Part of what makes facial recognition work in social media is the rich set of data that is available. Your Facebook friends are a finite set of named individuals, and each has dozens if not hundreds of photos from which to build a confident match. Every selfie snapped and posted to social media helps improve the technology. A 2005 white paper on the FaceNet technology employed by Google boasts over 97% accuracy in recognizing faces in a standardized dataset. But this dataset is built of modern-day images, with many people represented in dozens of high-quality images, including a variety of perspectives, lighting situations, and so on. Clearly, the same breadth of data is not available in most archival collections. Often we’re lucky if two images of a subject exist at all, and with photographs, prints, and scans of varying quality, archival images are of less consistent quality than even cell phone snapshots today.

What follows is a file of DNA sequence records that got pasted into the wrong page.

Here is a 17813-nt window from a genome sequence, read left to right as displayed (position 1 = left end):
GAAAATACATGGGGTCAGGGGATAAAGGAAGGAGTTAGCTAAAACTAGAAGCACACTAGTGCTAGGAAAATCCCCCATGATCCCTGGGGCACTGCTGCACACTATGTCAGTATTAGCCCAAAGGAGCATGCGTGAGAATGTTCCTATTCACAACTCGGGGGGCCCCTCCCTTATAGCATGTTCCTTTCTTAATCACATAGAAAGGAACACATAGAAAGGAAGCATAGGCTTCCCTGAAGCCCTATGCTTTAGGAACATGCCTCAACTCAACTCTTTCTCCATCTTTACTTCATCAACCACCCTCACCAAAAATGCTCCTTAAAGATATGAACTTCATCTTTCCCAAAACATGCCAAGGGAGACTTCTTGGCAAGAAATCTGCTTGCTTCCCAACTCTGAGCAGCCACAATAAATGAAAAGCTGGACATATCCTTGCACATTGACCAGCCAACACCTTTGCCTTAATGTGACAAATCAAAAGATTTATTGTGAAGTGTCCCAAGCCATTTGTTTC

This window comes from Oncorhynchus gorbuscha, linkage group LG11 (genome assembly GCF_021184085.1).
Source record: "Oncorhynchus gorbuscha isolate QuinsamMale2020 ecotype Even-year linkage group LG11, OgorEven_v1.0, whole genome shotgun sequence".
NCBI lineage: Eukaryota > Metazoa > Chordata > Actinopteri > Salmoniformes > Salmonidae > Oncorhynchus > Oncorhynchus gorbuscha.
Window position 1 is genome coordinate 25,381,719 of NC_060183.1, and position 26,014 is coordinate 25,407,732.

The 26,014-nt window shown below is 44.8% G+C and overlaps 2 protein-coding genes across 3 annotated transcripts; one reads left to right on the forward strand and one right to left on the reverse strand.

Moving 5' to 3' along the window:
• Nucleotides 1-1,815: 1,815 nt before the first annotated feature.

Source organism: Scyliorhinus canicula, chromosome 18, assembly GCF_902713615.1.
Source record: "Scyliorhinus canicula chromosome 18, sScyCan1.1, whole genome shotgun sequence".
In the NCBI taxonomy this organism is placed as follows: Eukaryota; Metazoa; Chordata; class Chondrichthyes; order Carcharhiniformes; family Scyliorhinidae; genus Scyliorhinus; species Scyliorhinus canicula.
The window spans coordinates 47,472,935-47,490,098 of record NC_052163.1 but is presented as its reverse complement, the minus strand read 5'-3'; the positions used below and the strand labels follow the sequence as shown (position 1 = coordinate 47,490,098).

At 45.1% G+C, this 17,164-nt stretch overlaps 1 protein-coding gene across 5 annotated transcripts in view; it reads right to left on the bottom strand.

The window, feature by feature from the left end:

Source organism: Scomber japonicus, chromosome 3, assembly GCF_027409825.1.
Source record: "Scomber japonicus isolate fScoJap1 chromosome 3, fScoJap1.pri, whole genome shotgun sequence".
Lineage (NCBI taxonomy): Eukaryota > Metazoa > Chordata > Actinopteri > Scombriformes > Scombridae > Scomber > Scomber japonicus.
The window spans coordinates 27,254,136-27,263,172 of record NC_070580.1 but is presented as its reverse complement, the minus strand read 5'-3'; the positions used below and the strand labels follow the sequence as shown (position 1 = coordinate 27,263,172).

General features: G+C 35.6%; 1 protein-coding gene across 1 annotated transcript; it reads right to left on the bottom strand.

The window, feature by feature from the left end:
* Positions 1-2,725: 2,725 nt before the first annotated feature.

It may come as a surprise that color, one of the most obvious changes in photography in the past century, is mostly irrelevant to facial recognition. While the human eye is good at adjusting to new lighting situations, color is wildly inconsistent from one photograph to another. The prevailing solutions to facial recognition problems work with the broad contrasts of light and dark to make guesses about the geometry of faces, so face detection begins by converting an image to black and white. This is a rare piece of good news for historic images, which are monochrome to begin with.